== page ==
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March 6, 2012

Brussels sprouts – come on, give them a try

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Hands up who love little baby cabbages.

 Whenever I ask this question at any one of my talks, not many people put up their hands.

I’ll admit it,  never used to like them either.

My mother cooked the living daylights out of Brussels sprouts just like her mother. Gran used to say, “Alright, dinner is at 5:00 pm, the roast went in at 12:00 pm, its 1:00 pm, let’s start the sprouts.” Seriously, cooked for hours, they were grey greenish blobs of what was once a vibrant green plant, sitting on your plate in a complete lifeless heap.

During my fourth year of university, in the Winter Vegetable lab, we cooked up the wee sprouts. To my shock and amazement the Smith Family Food of Death was in fact a flavourful vibrant semi firm green orb. Who knew they didn’t taste like sulphur? Not me, or anyone else in my extended family, well at least on my mom’s side.

So I became a born again Brussels sprout eater. And like any good reformed individual I have made it my life’s mission to convince anyone who will listen, how great they are.

Why that are good for you

Brussels sprouts belong to the cruciferous family of vegetbles, along with broccoli, cauliflower, kale, bok choy, rutabaga, and turnips.

They all contain antioxidants that are cancer fighters.

Eating any one of them has been linked to reducing your chances of developing cancer of the lung, prostate, stomach, colon, breast and ovaries. Not only do they block the enzymes in your body that are involved in the initial stages of cancer development, they detoxify cancer-causing compounds in your body. Pretty darned amazing for something you can buy in the produce department.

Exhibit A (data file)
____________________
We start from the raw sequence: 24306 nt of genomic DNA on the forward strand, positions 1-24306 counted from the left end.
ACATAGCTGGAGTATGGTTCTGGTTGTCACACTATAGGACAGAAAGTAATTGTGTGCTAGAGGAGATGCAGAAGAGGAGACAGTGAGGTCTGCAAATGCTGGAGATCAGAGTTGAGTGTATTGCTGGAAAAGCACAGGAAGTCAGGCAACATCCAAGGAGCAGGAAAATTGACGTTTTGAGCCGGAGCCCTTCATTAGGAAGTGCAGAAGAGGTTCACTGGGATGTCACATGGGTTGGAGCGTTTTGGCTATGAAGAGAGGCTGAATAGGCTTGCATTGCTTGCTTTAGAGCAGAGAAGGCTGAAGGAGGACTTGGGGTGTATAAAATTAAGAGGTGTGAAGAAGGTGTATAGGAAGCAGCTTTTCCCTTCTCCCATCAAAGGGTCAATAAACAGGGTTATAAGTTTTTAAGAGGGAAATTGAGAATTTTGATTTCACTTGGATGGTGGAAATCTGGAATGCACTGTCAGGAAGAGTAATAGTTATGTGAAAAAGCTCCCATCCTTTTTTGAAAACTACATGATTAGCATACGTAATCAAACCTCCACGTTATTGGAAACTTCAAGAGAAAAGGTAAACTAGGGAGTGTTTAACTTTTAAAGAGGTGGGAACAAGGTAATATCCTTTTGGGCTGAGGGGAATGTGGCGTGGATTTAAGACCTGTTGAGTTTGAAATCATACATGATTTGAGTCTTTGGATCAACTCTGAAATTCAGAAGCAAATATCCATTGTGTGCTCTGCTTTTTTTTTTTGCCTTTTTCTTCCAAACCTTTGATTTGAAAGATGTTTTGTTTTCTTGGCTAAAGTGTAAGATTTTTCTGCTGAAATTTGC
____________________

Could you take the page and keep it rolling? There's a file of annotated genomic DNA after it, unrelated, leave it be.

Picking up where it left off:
So if you are a Brussels sprouts lover please stand up and order up a side dish, the rest of you? Eat your broccoli, cauliflower, kale, bok choy, rutabaga, and turnips and know that you’re still fighting the good fight.

Professional Home Economist Tips:

Choose tiny Brussels, they’ll be sweeter and less cabbagy tasting. They should be firm and a beautiful deep shade of green. For cooking times, try to pick all the same size, that way they will be ready at the same time.

Store in an open bag in your crisper and eat them ASAP – the longer they sit around, the stronger they’ll taste, oh, and the stronger they’ll smell when you cook them.

Cooking them

Remove outer leaves, wash well under cold running water, cut off a tiny bit of the woody bottom and then either:

  • Steam whole. Place in a streamer basket in a pot; add water to just below the bottom of the basket, cook on high heat, and steam for 5-8 minutes or until desired tenderness.
  • Cut in half and stir fry, adding your favourite lower sodium soy sauce or tamari
  • Toss with canola oil, sprinkle with pepper and roast in the 425 F oven, for 15 minutes or until your desired doneness

 

 

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